Track MySQL Database Changes With WebSockets Using PieSocket

Learn how to track MySQL database changes with PHP, Laravel, Django, SpringBoot, and almost any other Framework or language.

We know that WebSockets can help us build real-time applications. If you are not familiar with WebSockets yet, I suggest you read our guide What is WebSocket, it covers a brief introduction of WebSockets and their use cases.

Today we are going to talk about one of many such use-cases and help you track your MySQL data in real-time. We will use PieSocket WebSocket Channels in this example because PieSocket provides the needed libraries to make this possible in few simple lines of code.

There are two parts of this solution to track the MySQL database in real-time and push the changes immediately to the end-user as they happen.

We are going to use the following example to demonstrate how to track MySQL changes in real-time with WebSockets.

Let’s say there is a table named users in your MySQL database and you have a page that lists all the users in a HTML table. Our goal is to update the user’s list on this page immediately as soon as a new user entry is made in the users table.

Examples in this tutorial use PHP, however the same can be implemented using any programming language. You will not have difficulties understanding the example code even if you are from Python, Node.js, or Go background.

We have added examples for the following back-end frameworks in the sections below:

Setup Frontend

Let’s start by creating a file that lists all existing users in an HTML table, we will call this file index.php for simplicity.

File: index.php

The file above displays current users in the users table but does not update automatically when a new user is added to MySQL on the backend. That is where WebSockets come in. To save ourselves the hassles of creating and hosting a WebSocket server, we will use the managed WebSocket Channels from PieSocket.

So start by creating a PieSocket API key from here. PieSocket has a free plan which should be enough for small projects.

Next, add the PieSocket-JS WebSocket library in your HTML file with the following code:

Now, we are ready to connect to the WebSocket channel and start receiving instantaneous updates from the server. Add the following code to your index.php file to make a websocket connection.

This is all for the frontend side. This code shows an alert when a new database entry is available, we leave it up to you to append the incoming data to the existing HTML table. Now it is time to push events from the backend when a new entry is available.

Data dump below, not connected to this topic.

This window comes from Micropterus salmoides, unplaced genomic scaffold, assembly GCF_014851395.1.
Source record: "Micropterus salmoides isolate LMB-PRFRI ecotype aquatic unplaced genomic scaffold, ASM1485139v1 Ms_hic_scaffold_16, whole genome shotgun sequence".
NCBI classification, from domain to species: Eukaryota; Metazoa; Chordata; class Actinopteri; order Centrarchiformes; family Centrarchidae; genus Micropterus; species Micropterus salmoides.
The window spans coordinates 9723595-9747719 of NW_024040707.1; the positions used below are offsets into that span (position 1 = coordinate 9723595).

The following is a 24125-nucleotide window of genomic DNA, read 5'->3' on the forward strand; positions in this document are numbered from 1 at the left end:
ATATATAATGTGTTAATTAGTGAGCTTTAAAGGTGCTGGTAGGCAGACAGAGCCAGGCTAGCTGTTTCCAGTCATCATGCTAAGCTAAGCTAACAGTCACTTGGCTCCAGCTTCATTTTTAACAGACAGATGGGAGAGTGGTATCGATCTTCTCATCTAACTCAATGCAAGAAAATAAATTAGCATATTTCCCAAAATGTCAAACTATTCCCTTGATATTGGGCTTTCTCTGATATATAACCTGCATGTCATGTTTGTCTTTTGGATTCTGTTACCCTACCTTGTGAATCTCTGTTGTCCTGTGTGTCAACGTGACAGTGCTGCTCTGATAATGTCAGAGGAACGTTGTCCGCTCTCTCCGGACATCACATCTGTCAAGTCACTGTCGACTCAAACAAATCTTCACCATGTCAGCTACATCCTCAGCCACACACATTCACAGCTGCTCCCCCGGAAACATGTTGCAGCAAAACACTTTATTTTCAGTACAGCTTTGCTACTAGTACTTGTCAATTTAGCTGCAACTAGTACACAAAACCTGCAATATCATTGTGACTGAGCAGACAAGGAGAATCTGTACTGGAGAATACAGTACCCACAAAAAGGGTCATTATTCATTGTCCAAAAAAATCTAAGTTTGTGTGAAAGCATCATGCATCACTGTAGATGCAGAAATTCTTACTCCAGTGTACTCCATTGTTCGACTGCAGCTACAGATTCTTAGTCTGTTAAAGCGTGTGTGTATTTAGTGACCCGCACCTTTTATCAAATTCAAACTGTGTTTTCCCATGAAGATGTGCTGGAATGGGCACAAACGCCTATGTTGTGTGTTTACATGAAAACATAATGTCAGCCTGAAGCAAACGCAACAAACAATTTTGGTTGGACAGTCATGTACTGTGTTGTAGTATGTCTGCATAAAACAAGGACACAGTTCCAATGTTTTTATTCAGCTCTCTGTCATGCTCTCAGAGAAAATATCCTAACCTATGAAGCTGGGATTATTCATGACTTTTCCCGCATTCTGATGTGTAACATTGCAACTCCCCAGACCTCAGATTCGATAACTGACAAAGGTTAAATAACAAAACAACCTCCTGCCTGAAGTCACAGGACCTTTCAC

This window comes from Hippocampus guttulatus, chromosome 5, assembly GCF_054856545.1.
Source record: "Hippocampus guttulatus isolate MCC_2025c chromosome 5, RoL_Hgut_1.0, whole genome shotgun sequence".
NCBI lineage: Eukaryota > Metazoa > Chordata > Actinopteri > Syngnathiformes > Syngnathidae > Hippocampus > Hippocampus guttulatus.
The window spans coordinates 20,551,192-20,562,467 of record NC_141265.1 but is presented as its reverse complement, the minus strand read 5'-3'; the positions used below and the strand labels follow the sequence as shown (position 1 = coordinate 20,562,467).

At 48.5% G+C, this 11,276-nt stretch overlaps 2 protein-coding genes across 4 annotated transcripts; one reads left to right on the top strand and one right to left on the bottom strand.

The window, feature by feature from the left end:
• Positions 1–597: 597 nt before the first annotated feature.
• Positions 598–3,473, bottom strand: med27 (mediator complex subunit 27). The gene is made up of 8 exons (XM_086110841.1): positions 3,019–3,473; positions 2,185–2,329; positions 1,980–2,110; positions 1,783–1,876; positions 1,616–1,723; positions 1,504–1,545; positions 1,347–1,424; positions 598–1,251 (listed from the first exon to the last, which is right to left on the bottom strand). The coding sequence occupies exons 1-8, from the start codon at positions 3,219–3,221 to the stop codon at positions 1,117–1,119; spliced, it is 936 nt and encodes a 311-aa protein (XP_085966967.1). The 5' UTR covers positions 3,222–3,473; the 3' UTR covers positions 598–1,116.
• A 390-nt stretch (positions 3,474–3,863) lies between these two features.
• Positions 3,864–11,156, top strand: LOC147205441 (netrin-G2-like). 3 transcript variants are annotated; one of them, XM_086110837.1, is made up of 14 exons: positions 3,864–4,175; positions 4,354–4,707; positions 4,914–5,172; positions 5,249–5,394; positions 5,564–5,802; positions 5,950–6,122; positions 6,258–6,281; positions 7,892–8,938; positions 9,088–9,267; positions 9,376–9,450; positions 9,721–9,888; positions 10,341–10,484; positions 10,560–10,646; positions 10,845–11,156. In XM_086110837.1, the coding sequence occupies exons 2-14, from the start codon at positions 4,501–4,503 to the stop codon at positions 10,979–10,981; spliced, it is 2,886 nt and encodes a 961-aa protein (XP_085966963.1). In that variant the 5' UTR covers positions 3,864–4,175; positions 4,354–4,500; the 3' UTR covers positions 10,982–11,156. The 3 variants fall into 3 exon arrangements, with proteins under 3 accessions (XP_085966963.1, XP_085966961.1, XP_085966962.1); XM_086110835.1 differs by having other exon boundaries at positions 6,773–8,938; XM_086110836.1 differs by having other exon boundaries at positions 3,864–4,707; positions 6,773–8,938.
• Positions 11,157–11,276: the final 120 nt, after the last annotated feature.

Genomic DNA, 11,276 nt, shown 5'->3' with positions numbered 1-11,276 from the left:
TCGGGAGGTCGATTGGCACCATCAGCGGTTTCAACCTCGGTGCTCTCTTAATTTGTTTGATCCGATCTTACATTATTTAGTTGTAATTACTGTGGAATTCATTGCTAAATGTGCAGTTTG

Setup Backend

Let’s create a file called admin.php which adds an entry to the user’s table, every time it is visited.

The code snippet given above adds an entry in the users table every time its execute either via CLI or from a webserver.

Our frontend table still stays the same, the changes are visible only after a page refresh.
To fix that, we need to make a REST API call to PieSocket server every time we modify the users table.

Use the following PHP function to do that.

This is it, call the function publishUser every time you modify your users table and the frontend will show an alert with the user payload information. You can automate this process with help of Observers if you are using frameworks like Laravel, Django, Ruby on rails, SpringBoot, etc.

Track MySQL changes in real-time with Laravel

The backend setup part as mentioned above becomes even easier while using a framework like Laravel. You can add publishUser call in a Model observer and Laravel will publish the event to the WebSocket channel automatically when a Model is created, updated, or deleted.

For example, in your User model under app/model/User.php add the following code block

Track MySQL changes in real-time with Django

Django supports signals which can be used to publish events on the frontend automatically when a new record is created in the database.

Track MySQL changes in real-time with Node.js

It is even easier to publish database change events using Node.

First, install the piesocket-node library with the following command:

Then, use the code snippet below to send an event.

Alternatively, you can make a CURL request from your node service, see the documentation: here.

Track MySQL changes in real-time with Ruby On Rails

Use ActiveRecord::Observer with Ruby on rails to publish an event on the frontend automatically when a model is created or updated. Following is a Ruby code snippet you can use.

Track MySQL changes in real-time with SpringBoot

Use the following class to publish events when a Model changes in your SpringBoot application. This tutorial explains in-depth how to implement Observer patterns in SpringBoot to automate this process.

Visit PieSocket Documentation to learn about to use the service with various programming languages and frameworks. Hope this helps!